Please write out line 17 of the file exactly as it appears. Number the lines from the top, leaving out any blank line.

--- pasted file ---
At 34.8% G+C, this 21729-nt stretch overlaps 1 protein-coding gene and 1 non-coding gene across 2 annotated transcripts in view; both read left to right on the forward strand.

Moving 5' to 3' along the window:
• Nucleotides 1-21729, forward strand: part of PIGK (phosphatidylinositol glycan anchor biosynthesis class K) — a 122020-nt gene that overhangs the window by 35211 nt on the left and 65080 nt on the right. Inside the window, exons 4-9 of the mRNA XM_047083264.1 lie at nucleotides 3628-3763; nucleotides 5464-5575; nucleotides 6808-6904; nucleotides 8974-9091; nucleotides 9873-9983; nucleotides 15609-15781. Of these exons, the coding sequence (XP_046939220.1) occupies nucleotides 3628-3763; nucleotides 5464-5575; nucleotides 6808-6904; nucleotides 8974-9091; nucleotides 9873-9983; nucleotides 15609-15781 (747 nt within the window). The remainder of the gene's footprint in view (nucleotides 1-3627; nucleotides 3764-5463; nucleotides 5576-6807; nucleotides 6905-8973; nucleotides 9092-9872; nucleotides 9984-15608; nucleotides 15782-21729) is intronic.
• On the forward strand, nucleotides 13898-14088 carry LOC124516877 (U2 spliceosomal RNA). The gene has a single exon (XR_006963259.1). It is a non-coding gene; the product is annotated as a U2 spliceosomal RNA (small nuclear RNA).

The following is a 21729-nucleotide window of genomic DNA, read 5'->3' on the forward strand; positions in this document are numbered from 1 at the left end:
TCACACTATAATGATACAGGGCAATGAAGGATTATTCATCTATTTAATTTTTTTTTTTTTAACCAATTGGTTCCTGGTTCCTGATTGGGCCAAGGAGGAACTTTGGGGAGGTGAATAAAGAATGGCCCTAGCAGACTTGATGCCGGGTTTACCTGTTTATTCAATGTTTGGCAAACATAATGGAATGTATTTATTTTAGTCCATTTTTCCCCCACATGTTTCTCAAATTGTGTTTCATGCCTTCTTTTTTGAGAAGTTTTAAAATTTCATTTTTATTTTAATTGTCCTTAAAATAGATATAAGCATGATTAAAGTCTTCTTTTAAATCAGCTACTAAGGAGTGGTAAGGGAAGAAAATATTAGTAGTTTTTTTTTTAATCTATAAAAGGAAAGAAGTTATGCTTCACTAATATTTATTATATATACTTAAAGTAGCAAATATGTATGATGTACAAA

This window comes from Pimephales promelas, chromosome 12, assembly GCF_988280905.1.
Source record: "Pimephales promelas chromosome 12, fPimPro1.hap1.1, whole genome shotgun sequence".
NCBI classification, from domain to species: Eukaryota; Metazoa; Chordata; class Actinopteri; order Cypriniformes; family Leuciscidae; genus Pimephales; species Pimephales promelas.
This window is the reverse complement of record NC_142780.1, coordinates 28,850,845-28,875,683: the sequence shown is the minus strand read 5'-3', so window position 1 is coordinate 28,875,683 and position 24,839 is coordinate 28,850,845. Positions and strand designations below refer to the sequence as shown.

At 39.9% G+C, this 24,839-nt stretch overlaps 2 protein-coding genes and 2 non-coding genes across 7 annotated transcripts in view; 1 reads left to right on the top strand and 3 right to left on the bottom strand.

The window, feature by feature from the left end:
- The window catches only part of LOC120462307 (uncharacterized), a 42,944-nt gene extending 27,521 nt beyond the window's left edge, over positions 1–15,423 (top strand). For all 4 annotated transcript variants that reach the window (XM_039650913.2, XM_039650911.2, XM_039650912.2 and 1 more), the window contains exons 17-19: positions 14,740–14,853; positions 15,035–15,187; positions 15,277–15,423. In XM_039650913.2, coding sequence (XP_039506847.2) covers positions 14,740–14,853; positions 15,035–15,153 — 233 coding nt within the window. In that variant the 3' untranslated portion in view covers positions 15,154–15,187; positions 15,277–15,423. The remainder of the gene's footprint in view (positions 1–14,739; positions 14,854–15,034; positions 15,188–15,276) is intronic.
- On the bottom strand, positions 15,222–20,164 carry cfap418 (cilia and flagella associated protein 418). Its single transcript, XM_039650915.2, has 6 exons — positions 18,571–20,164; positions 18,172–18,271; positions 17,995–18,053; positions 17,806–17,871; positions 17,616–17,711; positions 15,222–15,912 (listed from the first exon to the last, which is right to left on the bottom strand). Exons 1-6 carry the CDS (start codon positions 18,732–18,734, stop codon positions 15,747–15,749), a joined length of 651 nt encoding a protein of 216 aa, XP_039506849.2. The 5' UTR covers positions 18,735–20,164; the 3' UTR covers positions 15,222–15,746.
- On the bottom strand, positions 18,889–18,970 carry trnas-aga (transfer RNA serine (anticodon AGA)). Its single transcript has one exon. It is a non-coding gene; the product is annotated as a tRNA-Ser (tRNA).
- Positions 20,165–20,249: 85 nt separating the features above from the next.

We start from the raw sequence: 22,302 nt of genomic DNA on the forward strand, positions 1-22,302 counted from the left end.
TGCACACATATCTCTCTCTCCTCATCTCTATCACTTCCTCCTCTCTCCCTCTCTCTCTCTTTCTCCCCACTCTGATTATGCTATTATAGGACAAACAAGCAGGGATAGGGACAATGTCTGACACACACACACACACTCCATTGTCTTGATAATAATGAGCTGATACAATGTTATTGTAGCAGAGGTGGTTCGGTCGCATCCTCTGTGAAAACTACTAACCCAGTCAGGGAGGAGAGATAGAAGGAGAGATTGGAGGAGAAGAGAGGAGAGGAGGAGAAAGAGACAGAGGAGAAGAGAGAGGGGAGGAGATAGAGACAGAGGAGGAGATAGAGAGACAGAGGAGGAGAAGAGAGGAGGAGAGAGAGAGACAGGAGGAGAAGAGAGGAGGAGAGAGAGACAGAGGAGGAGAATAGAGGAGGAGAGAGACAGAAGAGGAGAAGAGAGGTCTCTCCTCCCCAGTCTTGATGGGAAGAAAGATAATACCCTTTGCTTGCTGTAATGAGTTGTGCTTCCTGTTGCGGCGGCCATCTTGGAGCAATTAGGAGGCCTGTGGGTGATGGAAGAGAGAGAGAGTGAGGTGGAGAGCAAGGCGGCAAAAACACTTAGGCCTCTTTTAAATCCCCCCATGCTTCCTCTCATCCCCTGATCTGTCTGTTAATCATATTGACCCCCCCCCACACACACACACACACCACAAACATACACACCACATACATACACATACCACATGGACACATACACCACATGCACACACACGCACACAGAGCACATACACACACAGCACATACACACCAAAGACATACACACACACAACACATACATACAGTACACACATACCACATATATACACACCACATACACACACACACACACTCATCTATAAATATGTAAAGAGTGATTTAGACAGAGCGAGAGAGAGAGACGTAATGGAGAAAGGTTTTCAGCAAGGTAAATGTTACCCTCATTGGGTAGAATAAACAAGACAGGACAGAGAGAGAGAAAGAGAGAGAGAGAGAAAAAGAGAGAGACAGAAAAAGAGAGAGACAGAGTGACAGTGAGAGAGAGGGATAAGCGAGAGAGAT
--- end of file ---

We start from the raw sequence: 22,302 nt of genomic DNA on the forward strand, positions 1-22,302 counted from the left end.